When it rains in November in Hawke's Bay, everything changes and last month was no exception.

Up to 150mm fell in some places and a month that was shaping up to be hard work looked a lot better.

Everyone got enough warm easterly rain to make a difference and as the grass grew prices rose at Stortford Lodge saleyards.

The first two weeks of the month were dry which made buyers nervous.


However, after the rain store cattle and lambs lifted considerably in price.

PGG Wrightson livestock manager Neil Common said cattle lifted 20c to 30c/kg with a 300kg steer up to $150 dearer at the end of the month. Lambs rose $5 to $10 a head for a 35kg animal.

"There was a big change in the space of 10 days."

As has been the case all year the good condition of the offering was a feature.

The lamb yarding was all new-season lambs by the middle of the month and they arrived in big numbers of 5000 or more. The best of the store lambs made up to $125 for a 30kg animal.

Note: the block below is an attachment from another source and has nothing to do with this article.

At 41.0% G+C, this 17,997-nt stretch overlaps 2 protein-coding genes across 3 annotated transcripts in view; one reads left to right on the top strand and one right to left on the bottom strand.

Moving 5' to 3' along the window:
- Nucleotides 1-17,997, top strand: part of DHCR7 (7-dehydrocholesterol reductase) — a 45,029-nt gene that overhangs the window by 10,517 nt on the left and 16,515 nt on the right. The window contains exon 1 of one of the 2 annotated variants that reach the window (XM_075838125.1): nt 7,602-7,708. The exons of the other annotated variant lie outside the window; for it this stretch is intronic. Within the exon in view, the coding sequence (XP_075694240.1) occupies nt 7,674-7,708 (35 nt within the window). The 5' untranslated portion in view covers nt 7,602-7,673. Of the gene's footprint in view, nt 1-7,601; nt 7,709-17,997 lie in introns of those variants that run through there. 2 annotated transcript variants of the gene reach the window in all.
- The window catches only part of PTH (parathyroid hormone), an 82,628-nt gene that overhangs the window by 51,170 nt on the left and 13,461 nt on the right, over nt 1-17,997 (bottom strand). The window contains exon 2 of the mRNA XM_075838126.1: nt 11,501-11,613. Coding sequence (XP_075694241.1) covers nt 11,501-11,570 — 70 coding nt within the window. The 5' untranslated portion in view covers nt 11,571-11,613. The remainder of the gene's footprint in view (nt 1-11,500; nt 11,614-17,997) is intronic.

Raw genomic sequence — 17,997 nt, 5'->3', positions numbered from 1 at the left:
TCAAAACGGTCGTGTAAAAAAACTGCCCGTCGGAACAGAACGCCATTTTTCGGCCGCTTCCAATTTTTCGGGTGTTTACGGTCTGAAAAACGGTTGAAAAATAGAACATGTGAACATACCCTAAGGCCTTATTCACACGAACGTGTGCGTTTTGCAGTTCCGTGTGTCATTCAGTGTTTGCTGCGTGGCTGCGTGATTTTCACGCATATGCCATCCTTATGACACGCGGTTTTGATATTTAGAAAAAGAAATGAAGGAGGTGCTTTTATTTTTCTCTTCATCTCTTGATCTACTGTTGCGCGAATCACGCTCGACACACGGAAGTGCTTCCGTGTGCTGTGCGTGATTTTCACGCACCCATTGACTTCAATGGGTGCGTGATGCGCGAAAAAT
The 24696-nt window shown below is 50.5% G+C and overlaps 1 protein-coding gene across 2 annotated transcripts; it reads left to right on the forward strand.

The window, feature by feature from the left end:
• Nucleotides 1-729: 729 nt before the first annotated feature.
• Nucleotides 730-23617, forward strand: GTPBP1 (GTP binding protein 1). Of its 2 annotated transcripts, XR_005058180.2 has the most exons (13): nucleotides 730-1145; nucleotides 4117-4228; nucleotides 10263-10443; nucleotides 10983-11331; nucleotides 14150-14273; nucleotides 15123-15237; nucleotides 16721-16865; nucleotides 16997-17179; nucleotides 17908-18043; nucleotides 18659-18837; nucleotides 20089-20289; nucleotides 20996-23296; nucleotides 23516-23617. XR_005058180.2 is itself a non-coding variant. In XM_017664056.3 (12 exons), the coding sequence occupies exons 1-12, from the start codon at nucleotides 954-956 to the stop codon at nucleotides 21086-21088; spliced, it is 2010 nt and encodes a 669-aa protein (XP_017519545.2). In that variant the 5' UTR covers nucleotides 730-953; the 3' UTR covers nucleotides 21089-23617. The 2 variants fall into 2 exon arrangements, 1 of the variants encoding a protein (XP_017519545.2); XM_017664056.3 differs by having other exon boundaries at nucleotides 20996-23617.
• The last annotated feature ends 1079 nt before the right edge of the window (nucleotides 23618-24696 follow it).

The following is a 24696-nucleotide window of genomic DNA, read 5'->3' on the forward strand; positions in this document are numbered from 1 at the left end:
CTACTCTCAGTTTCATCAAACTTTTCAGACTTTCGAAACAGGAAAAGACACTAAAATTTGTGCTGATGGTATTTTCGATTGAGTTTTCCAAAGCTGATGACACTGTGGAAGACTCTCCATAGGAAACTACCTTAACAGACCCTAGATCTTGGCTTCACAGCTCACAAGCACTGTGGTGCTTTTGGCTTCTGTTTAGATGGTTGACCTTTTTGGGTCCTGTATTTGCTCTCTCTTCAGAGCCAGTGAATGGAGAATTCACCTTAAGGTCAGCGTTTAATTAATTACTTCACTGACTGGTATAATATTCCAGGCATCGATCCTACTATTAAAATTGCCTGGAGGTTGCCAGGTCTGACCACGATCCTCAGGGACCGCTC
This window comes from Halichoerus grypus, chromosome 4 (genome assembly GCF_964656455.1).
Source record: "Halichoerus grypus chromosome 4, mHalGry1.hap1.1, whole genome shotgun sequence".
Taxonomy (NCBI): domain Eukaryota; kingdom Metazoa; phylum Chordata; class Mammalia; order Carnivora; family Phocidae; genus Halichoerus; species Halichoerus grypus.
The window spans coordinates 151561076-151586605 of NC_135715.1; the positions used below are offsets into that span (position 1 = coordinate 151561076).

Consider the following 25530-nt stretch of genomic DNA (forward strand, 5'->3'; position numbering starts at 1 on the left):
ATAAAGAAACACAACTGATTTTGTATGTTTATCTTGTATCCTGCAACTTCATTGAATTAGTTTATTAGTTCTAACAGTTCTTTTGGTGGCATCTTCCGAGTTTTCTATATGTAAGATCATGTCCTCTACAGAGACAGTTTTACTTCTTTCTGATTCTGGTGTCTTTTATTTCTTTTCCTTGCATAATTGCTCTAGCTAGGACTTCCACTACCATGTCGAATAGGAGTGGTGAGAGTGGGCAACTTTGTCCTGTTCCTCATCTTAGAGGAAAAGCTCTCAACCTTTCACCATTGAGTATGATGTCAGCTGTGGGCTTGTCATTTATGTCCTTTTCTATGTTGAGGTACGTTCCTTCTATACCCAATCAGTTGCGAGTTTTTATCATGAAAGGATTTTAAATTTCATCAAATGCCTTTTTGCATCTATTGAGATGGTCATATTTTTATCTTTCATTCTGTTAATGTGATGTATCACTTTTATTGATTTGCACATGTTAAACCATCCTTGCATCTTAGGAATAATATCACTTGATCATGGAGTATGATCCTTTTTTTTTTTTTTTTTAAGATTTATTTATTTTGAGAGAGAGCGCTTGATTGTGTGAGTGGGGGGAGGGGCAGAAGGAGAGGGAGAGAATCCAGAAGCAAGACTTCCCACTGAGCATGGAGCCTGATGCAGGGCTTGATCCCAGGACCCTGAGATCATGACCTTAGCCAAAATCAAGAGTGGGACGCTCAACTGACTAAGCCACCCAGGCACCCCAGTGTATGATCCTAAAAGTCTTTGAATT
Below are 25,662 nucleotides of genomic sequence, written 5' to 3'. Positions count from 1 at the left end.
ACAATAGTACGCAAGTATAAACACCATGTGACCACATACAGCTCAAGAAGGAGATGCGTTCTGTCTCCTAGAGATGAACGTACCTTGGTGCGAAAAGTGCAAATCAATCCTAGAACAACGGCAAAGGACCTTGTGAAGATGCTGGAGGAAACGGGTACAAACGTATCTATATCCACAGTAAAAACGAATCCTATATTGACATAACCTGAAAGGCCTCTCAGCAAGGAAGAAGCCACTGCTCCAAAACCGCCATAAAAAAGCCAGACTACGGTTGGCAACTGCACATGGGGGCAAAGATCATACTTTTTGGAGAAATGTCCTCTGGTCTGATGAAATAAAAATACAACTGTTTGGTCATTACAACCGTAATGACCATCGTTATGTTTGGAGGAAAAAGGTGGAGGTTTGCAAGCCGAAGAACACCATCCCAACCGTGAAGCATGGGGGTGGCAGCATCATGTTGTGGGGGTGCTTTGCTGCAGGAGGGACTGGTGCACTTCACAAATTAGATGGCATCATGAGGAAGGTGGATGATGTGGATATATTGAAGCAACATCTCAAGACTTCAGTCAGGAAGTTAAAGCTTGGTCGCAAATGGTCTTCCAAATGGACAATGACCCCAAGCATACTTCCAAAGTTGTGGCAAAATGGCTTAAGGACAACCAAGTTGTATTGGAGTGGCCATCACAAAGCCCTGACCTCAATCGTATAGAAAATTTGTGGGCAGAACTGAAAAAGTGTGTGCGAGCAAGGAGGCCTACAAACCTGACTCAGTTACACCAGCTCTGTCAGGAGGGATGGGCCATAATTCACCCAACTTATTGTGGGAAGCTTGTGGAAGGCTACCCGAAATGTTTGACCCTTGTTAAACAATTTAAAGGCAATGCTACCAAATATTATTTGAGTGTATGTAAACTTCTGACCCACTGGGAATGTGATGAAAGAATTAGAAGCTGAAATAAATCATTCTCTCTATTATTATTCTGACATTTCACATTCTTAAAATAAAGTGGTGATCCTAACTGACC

Prime ewe numbers increased with weaning and again the condition of most of them was a feature.

The best of them made up to $180 but mostly there were between $160 and $170 with all but the lightest ones making more than $100.

In the store pens the ewes with lambs at foot were mostly hoggets which made around the $75 all counted mark before lifting to around $90 toward the end of the month.
Prime lamb numbers lifted as the last of the old-season lambs came though before easing toward the end of the month.


The very best of the new-season lambs made up to $180 but most were between $150 and $170 for the better sorts. The schedules eased after the Christmas chill trade closed which was reflected in easier prices at the end of the month.

In the cattle rostrum short-term store cattle remained popular with the price lifting from $3.10/kg to $3.50/kg after the rain.

"The early sales were a hard slog and then suddenly they weren't," Common said.
The feature of the prime sales was the weights of some of the offering. Animals of more than 600kg were common. A lot of cull cows came forward to a lifting market.

Common said farmers were feeling "pretty darn good" after all the rain, even if it did mean extra work drenching lambs.

Continuing optimism about markets also helped.

"All the meat markets are looking stable.

"With the grass growth the way it is farmers are under no pressure to get rid of stock and can afford to keep them to eat the grass and to reach heavier weights."